Tuesday, October 1, 2019

Ford :: essays papers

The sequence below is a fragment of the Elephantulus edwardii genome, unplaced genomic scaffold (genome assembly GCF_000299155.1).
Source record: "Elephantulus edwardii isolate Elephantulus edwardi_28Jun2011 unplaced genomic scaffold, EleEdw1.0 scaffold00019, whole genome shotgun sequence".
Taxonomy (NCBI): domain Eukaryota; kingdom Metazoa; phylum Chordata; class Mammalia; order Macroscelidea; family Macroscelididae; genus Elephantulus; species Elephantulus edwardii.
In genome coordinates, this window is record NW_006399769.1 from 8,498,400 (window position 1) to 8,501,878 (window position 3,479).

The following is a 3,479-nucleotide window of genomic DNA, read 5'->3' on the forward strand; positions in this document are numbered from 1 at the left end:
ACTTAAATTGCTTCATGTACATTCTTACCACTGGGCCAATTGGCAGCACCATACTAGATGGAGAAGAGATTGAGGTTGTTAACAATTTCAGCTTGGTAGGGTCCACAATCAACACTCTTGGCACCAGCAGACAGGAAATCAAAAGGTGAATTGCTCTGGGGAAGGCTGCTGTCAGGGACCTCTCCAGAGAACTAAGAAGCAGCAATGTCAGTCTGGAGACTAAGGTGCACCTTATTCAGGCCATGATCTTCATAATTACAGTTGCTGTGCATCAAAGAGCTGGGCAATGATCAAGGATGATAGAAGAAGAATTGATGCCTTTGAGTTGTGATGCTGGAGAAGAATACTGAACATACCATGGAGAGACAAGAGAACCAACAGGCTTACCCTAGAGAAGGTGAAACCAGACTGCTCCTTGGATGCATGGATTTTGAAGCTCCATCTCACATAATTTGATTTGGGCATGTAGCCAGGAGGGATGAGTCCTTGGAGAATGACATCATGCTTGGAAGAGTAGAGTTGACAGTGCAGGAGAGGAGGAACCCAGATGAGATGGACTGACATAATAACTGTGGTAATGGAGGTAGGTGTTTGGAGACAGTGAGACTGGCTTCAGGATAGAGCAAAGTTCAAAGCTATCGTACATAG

Ford The Good Soldier, utilises a variety of literary techniques to construct meaning and propel imaginative power. Ford uses figurative language to initiate the polarity of â€Å"Convention and Passion†(1) and a divergent narrative style and structure to present cultural issues such as the quest for human knowledge and the imprisonment of society. â€Å"The long afternoon wore on† commences in the context of Nancy’s revelations. She has read the account of the Brand divorce case in the newspapers and is apprehending the manifestations of recently discovered phenomena. Ford employs a vocabulary that is mournful and dull to conjure up images of shadow and anguish. He uses words like â€Å"frightened,† â€Å"writhed,† â€Å"agony,† â€Å"pain† and â€Å"gloomy† to connote feelings of â€Å"affaissement.† These are juxtaposed with the vocabulary of the second half of the passage: â€Å"lover’s,† â€Å"flame ,† and â€Å"cheerful† which signifies the corruption of Nancy’s chastised mind. Knowledge of convention takes â€Å"all sweetness†¦out of life.† The lexicogrammar interplays the theme of â€Å"Convention and Passion† as being unable to exist congruently in â€Å"the law of the land† and cognition of human nature as futile, leading only to darkness. Ford expresses the degenerative nature of human passion in the metaphor: a tune in which major notes with their cheerful insistence wavered and melted into minor sounds as, beneath a bridge the highlights on dark waters melt and waver and disappear into black depths. The anagoge alludes to images of passion fading into darkness. An antithesis of light and dark, black and white, the certitude of Passion succumbing to Convention: Society must go on, I suppose, and society can only exist if the normal, if the virtuous, and the slightly-deceitful flourish, and if the passionate, the headstrong, and the too truthful are condemned Samuel Hynes, ‘The Epistemology of The Good Soldierâ⠂¬â„¢, The Good Soldier, Norton Critical Edition (1995. W.W. Norton & Company) to suicide and to madness. Nancy’s love must regress, as the etiquette of society must prosper. Fatally for those who were unable to conform to â€Å"the technicalities of English life† due to burgeoning eroticisms, â€Å"the end was plainly manifest.† Ford creates imagery of umbra and shadow elsewhere in the novel: â€Å"inevitably they pass away as the shadows across sundials.† Ford’s adumbrations of unillumination may also reflect the restrictions of human knowledge. Darkness reflects the tenuousness of human cognition. Dowell proposes earlier: what is there to guide us in the more subtle morality of all other personal contacts, associations, and activities?

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